As a gesture of goodwill for buying the house we had grown to love, Dante invited us to Down the Hatch. We accepted his offer. He then treated us to chocolate and cheese fondue. He even gave us a taste of his most expensive wine, which was far too bitter for my cheap taste. I’d been more happy with Boones Farm Strawberry Hill or Wild Mountain Grape. But I did appreciate his kindness and thoroughly enjoyed the experience of a lifestyle I had not known.
After the sale, Chrysalis moved to a less-attractive house on Boulevard Avenue, near the Atlanta City Zoo. By then, I had walked out the door of The Mansion to abscond from justice.
I was a “Wanted Child,” on the run from the law, a young thug out of control. Read ESSAYS & MORE STRAIGHT FROM THE PEN by Wayne T. Dowdy for inspirational stories that prove people change.
I burned a bridge when I walked away from Chrysalis. I was rearrested several weeks later.
I only agreed to go there to avoid returning to the Youth Development Center (YDC). Yes, returning. At fourteen, the judge sentenced me to an indefinite term of confinement for a violation of the Georgia Drug Abuse Act, theft by taking motor vehicle, and burglary.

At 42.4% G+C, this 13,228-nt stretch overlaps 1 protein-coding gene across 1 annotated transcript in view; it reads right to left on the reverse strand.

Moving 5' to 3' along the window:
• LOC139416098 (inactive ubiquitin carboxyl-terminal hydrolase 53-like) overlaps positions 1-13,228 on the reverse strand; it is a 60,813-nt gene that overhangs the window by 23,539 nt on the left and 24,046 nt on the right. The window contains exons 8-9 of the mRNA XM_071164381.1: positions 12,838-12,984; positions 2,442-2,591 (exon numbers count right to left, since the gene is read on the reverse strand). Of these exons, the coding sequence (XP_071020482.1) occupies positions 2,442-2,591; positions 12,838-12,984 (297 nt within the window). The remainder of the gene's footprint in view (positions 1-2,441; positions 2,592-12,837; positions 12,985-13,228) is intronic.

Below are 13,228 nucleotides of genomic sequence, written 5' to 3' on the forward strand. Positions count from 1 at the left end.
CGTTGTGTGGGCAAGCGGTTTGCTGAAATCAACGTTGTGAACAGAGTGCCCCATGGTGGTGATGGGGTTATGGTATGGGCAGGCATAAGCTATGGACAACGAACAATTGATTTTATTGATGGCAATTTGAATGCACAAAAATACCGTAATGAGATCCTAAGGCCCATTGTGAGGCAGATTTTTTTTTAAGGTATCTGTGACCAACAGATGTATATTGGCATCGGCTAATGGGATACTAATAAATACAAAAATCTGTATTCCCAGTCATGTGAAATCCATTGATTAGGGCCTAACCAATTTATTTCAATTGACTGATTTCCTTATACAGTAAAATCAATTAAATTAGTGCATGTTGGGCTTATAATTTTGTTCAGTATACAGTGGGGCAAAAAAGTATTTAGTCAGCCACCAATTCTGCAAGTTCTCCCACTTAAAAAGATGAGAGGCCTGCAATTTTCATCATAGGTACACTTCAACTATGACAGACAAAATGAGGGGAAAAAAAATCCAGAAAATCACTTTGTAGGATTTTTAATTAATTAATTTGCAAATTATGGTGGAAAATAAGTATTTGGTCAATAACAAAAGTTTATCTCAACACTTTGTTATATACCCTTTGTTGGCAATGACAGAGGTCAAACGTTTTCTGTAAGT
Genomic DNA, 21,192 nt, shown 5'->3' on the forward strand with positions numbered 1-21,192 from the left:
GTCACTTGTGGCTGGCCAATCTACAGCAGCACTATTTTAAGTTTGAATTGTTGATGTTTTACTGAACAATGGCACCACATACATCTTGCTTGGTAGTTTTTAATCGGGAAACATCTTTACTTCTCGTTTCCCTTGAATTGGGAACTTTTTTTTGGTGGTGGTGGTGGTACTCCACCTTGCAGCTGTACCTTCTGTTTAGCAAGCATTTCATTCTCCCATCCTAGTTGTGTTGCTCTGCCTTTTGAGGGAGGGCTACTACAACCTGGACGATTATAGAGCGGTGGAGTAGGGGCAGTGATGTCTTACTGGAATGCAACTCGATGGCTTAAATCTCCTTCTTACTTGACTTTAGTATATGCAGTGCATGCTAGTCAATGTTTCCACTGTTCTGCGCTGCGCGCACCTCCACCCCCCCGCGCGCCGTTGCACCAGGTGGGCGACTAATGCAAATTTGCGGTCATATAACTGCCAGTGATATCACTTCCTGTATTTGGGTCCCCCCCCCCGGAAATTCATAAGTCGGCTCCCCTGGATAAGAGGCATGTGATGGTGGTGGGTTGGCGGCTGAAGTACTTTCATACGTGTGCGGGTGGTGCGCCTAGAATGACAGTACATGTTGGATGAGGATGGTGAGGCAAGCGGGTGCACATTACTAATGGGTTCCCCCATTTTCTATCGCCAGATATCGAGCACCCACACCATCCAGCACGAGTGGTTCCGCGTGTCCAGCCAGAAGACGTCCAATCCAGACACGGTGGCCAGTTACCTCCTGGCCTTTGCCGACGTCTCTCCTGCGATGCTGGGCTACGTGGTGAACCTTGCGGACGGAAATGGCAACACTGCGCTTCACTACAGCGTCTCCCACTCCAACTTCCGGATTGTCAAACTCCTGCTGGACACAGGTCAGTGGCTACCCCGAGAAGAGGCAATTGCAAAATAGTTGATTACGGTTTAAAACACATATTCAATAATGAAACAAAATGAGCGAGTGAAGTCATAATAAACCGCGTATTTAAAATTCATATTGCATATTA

BURNED BRIDGES: I did seven months at the YDC in Augusta, Georgia, before I got arrested again for drug-related offenses, within six weeks of my release.
Betty R., a beautiful social worker assigned to my case, stuck her neck out to get me in Chrysalis. “Everyone warned me not to help you because I would get burned,” she said.
I did not intentionally burn her, but I did. My history proved I burned bridges.
CRACK PIPE: I sympathize with a 39-year-old man, who allegedly burned down the only “real” bridge I know of being torched by someone smoking crack cocaine. I hope the burning bridge leads to him getting help to regain control of his life before the pipe takes him to his death.
I smoked crack in 1988 before my arrest and do not condemn anyone who smokes crack or does drugs. I would be condemning myself because that was me. I feel regret for those who chose not to seek help and do what it takes to change their lives; however, I understand their reluctance to try changing.
I failed thousands of times before I got it right in 1995. I feared failure and success. My lack of self-esteem kept me from feeling I deserved success. I was double-cursed!
FLAWED THEORY: Crack wasn’t strong enough for me. All it ever made me do was to want powder cocaine to inject into my arm. The government’s theory of the crack-cocaine-epidemic, used to support severe penalties for crack cocaine offenders, was flawed in relation to the dangers of smoking crack. If an addict injected a quarter GRAM of 86% pure, cocaine hydrochloride (powder), he or she would likely die, whereas, if he or she smoked a quarter OUNCE of crack, they’d only want more.